The surface containing the ore, called a face, is drilled and loaded with explosives.

Following blasting, the broken ore is loaded into trucks and taken to the surface.

13

What is the law of Supply? In the law of Supply and Demand

The law of supply states that the quantity of goods supplied (i.e., the amount owners or producers offer for sale) rises as the market price rises, and falls as the price falls.

14

How many percent of Canada's trees are deciduous?

63%

15

What is Open pit Mining? (3)

Open Pit mines involve digging large open holes in the ground as opposed to a small shaft in hard rock mining.

Strip Mining is very similar to open pit mining however the hole are much shallower.

Open pit and stip mines are very large and can devastate the surrounding landscape.

17

What is Strip Mining? (2)

Strip Mining is very similar to open pit mining however the hole are much shallower.

Open pit and stip mines are very large and can devastate the surrounding landscape.

18

What does the removal of all plant species lead to? (When clear cut logging)

Severe erosion / landslides
Loss of animal habitat
Scaring of the landscape (loss of tourism, etc.)
Loss of many unique aspects of the forest ecosystem.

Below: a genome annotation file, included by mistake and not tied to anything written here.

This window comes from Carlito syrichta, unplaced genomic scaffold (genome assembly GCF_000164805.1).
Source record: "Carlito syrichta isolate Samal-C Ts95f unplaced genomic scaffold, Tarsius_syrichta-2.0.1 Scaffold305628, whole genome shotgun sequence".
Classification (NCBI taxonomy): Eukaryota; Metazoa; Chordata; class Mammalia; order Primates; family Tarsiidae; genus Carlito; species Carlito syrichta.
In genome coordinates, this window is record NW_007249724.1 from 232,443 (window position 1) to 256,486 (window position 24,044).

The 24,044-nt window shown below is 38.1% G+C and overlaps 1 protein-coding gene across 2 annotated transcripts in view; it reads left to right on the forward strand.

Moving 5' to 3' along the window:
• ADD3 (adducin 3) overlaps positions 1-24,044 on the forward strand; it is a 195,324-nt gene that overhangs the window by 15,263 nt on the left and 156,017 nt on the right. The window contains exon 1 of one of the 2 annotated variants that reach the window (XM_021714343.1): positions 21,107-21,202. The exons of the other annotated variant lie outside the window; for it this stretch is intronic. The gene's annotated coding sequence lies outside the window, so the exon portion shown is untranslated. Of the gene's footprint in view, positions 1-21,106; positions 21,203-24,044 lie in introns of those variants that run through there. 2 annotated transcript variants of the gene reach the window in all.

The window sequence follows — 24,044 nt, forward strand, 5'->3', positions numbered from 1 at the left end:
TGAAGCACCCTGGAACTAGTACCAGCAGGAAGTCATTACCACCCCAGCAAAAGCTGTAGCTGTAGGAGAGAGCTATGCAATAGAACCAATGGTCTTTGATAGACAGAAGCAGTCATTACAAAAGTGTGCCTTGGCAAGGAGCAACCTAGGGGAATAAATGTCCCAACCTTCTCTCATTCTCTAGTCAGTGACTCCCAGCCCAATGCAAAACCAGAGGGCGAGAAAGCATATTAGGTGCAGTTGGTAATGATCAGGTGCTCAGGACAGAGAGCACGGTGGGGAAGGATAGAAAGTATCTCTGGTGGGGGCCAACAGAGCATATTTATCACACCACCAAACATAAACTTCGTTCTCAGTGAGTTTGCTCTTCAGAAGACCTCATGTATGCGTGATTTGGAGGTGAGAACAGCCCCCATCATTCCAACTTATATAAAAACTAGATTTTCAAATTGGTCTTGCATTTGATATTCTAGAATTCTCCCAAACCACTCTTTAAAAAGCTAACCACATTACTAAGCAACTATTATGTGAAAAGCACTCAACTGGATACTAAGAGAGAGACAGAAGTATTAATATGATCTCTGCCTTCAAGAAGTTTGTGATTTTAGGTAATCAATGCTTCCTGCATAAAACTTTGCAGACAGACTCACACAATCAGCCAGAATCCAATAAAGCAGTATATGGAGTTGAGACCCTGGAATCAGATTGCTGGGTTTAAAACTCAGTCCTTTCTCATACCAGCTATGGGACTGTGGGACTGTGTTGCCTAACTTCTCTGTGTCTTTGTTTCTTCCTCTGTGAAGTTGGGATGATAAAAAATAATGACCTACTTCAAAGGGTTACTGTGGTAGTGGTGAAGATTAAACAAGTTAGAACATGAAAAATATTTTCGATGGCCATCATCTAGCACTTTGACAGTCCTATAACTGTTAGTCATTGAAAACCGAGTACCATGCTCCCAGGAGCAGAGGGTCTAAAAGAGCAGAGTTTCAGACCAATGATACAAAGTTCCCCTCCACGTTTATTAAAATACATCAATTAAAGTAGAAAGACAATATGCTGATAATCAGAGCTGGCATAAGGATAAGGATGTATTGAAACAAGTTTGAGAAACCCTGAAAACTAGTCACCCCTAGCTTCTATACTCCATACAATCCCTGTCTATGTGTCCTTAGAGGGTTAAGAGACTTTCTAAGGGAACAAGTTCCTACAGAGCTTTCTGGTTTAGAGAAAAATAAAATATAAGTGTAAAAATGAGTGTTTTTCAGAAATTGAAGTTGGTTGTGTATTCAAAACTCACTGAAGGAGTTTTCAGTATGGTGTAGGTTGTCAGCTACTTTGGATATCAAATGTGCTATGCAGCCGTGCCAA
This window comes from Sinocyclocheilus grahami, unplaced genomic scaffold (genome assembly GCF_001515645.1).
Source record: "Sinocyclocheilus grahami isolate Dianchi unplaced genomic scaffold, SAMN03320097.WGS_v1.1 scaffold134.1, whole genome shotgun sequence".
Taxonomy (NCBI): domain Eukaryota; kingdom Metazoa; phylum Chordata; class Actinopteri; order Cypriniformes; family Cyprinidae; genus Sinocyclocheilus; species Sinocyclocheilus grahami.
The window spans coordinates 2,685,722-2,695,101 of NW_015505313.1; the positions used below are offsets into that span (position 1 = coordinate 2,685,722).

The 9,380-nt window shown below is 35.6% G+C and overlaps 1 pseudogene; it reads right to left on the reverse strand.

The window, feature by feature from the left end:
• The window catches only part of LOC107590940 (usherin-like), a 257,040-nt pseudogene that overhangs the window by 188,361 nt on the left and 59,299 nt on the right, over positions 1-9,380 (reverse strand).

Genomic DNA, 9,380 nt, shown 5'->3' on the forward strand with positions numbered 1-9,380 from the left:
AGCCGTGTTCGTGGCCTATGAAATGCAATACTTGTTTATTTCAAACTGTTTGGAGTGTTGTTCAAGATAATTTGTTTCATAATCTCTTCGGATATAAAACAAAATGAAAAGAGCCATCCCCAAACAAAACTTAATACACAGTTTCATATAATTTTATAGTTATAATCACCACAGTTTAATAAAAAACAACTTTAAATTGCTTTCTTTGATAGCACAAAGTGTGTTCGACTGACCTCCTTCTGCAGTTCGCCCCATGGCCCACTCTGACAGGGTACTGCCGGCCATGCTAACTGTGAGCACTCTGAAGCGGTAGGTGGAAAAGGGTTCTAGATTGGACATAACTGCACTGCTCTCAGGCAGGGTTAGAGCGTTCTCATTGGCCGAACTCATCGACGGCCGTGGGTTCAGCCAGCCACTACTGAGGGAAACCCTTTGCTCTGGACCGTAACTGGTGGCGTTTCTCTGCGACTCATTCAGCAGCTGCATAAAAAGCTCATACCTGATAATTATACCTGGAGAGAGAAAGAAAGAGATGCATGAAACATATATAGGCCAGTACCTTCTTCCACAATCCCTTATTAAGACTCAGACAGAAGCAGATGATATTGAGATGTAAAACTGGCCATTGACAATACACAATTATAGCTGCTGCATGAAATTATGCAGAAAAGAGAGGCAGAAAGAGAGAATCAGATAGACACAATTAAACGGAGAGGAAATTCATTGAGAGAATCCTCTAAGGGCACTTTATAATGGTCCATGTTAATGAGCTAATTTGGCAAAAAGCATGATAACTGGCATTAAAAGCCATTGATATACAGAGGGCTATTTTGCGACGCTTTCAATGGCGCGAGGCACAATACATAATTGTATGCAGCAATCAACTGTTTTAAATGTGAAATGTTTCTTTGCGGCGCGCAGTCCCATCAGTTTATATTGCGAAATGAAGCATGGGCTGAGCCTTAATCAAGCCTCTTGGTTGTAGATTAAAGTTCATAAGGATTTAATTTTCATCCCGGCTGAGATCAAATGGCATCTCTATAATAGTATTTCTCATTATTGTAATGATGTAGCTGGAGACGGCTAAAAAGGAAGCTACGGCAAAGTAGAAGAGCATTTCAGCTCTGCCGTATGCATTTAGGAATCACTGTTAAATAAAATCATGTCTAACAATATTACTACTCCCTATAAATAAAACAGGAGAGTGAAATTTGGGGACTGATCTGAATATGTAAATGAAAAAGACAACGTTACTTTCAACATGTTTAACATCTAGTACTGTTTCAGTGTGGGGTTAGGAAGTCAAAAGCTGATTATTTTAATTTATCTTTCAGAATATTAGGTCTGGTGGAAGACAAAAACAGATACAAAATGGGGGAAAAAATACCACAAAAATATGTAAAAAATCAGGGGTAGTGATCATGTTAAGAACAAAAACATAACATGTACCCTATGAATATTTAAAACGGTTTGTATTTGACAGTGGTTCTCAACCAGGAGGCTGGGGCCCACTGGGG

19

What is Selective Cutting? 3

This method consists of harvesting only individual trees of desired size, type or quality.

This method is much less disruptive to
the forest environment, but it also takes more time, care and therefore $money$,
as each tree must be selected, marked and then accessed, in order to be cut.

As a result, this method is rarely used by
logging corporations…

20

What are the 4 main steps used in order to extract minerals from the ore?

- milling (blasting rock)

- concentration (add chemicals)

- smelting (melt it down)

-refining (final purification or ore)

21

Are softwoods deciduous or coniferous?

Coniferous because Deciduous are hard woods

22

What is Milling when it comes to extracting minerals from the ore?

–Separates the mineral from some ofthe waste rock

23

What three provinces mostly produce Hydro power?

Manitoba, Ontario and British Columbia

24

What is Smelting when it comes to extracting minerals from the ore? (4)

–Ore concentrate and a substance called flux are melted together

–The flux binds with all the waste material and the pure minerals float to the top of the mixture

–The minerals are then skimmed off the top and poured into molds

–This process is very expensive and may be done off site.

25

What are the three main ways we produce electricity in Canada?

Hydro, Wind and Nuclear

26

What is Concentration when it comes to extracting minerals from the ore?